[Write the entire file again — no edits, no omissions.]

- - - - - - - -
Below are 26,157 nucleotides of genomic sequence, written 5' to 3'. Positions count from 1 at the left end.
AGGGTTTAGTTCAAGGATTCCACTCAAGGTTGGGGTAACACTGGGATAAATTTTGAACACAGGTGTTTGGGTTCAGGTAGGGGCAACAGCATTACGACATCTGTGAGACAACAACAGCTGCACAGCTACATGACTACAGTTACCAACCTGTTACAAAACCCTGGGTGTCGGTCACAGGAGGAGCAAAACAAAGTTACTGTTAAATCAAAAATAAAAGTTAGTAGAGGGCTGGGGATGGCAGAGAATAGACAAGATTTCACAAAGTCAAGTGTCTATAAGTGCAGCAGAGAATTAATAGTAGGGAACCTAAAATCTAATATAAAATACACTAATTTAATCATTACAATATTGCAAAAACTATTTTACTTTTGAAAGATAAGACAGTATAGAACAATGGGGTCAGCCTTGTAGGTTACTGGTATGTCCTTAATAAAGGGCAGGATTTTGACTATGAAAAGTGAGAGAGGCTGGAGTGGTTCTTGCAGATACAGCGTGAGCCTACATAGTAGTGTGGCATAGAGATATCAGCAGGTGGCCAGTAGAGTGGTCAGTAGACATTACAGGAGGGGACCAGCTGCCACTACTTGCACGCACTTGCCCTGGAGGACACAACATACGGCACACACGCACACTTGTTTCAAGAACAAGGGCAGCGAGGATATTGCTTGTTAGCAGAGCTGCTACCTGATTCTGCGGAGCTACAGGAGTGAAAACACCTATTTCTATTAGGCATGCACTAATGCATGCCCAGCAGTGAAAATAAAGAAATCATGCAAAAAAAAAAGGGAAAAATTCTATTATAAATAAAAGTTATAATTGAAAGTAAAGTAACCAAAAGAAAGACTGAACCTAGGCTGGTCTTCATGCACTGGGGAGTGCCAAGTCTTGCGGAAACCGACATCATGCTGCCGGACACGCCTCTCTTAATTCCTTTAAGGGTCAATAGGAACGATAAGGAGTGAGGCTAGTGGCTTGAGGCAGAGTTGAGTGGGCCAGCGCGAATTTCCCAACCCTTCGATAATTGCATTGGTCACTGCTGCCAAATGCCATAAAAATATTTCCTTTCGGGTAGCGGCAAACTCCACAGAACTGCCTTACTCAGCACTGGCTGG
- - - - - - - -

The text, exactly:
Below are 26,157 nucleotides of genomic sequence, written 5' to 3'. Positions count from 1 at the left end.
AGGGTTTAGTTCAAGGATTCCACTCAAGGTTGGGGTAACACTGGGATAAATTTTGAACACAGGTGTTTGGGTTCAGGTAGGGGCAACAGCATTACGACATCTGTGAGACAACAACAGCTGCACAGCTACATGACTACAGTTACCAACCTGTTACAAAACCCTGGGTGTCGGTCACAGGAGGAGCAAAACAAAGTTACTGTTAAATCAAAAATAAAAGTTAGTAGAGGGCTGGGGATGGCAGAGAATAGACAAGATTTCACAAAGTCAAGTGTCTATAAGTGCAGCAGAGAATTAATAGTAGGGAACCTAAAATCTAATATAAAATACACTAATTTAATCATTACAATATTGCAAAAACTATTTTACTTTTGAAAGATAAGACAGTATAGAACAATGGGGTCAGCCTTGTAGGTTACTGGTATGTCCTTAATAAAGGGCAGGATTTTGACTATGAAAAGTGAGAGAGGCTGGAGTGGTTCTTGCAGATACAGCGTGAGCCTACATAGTAGTGTGGCATAGAGATATCAGCAGGTGGCCAGTAGAGTGGTCAGTAGACATTACAGGAGGGGACCAGCTGCCACTACTTGCACGCACTTGCCCTGGAGGACACAACATACGGCACACACGCACACTTGTTTCAAGAACAAGGGCAGCGAGGATATTGCTTGTTAGCAGAGCTGCTACCTGATTCTGCGGAGCTACAGGAGTGAAAACACCTATTTCTATTAGGCATGCACTAATGCATGCCCAGCAGTGAAAATAAAGAAATCATGCAAAAAAAAAAGGGAAAAATTCTATTATAAATAAAAGTTATAATTGAAAGTAAAGTAACCAAAAGAAAGACTGAACCTAGGCTGGTCTTCATGCACTGGGGAGTGCCAAGTCTTGCGGAAACCGACATCATGCTGCCGGACACGCCTCTCTTAATTCCTTTAAGGGTCAATAGGAACGATAAGGAGTGAGGCTAGTGGCTTGAGGCAGAGTTGAGTGGGCCAGCGCGAATTTCCCAACCCTTCGATAATTGCATTGGTCACTGCTGCCAAATGCCATAAAAATATTTCCTTTCGGGTAGCGGCAAACTCCACAGAACTGCCTTACTCAGCACTGGCTGG